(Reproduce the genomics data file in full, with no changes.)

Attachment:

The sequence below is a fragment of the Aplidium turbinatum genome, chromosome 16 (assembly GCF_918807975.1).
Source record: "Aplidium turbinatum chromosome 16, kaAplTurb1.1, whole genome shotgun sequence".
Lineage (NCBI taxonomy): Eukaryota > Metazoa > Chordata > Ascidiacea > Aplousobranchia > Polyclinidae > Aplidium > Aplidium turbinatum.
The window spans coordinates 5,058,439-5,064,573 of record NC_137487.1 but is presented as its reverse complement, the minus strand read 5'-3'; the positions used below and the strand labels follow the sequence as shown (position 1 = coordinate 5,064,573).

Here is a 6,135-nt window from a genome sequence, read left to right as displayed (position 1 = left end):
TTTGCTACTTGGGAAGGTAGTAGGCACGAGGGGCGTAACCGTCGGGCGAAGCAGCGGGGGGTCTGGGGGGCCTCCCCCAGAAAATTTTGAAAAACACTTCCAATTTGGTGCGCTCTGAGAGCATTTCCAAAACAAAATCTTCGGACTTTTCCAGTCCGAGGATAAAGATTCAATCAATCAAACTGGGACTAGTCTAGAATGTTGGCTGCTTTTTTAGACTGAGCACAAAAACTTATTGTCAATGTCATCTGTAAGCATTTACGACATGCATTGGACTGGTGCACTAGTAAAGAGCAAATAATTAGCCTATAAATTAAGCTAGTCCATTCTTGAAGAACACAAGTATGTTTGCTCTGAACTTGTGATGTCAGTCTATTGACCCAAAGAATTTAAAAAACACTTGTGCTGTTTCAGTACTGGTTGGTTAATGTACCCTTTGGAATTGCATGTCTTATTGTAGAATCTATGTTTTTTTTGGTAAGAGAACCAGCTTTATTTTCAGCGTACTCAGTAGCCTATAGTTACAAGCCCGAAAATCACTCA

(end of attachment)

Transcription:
The sequence below is a fragment of the Aplidium turbinatum genome, chromosome 16 (assembly GCF_918807975.1).
Source record: "Aplidium turbinatum chromosome 16, kaAplTurb1.1, whole genome shotgun sequence".
Lineage (NCBI taxonomy): Eukaryota > Metazoa > Chordata > Ascidiacea > Aplousobranchia > Polyclinidae > Aplidium > Aplidium turbinatum.
The window spans coordinates 5,058,439-5,064,573 of record NC_137487.1 but is presented as its reverse complement, the minus strand read 5'-3'; the positions used below and the strand labels follow the sequence as shown (position 1 = coordinate 5,064,573).

Here is a 6,135-nt window from a genome sequence, read left to right as displayed (position 1 = left end):
TTTGCTACTTGGGAAGGTAGTAGGCACGAGGGGCGTAACCGTCGGGCGAAGCAGCGGGGGGTCTGGGGGGCCTCCCCCAGAAAATTTTGAAAAACACTTCCAATTTGGTGCGCTCTGAGAGCATTTCCAAAACAAAATCTTCGGACTTTTCCAGTCCGAGGATAAAGATTCAATCAATCAAACTGGGACTAGTCTAGAATGTTGGCTGCTTTTTTAGACTGAGCACAAAAACTTATTGTCAATGTCATCTGTAAGCATTTACGACATGCATTGGACTGGTGCACTAGTAAAGAGCAAATAATTAGCCTATAAATTAAGCTAGTCCATTCTTGAAGAACACAAGTATGTTTGCTCTGAACTTGTGATGTCAGTCTATTGACCCAAAGAATTTAAAAAACACTTGTGCTGTTTCAGTACTGGTTGGTTAATGTACCCTTTGGAATTGCATGTCTTATTGTAGAATCTATGTTTTTTTTGGTAAGAGAACCAGCTTTATTTTCAGCGTACTCAGTAGCCTATAGTTACAAGCCCGAAAATCACTCA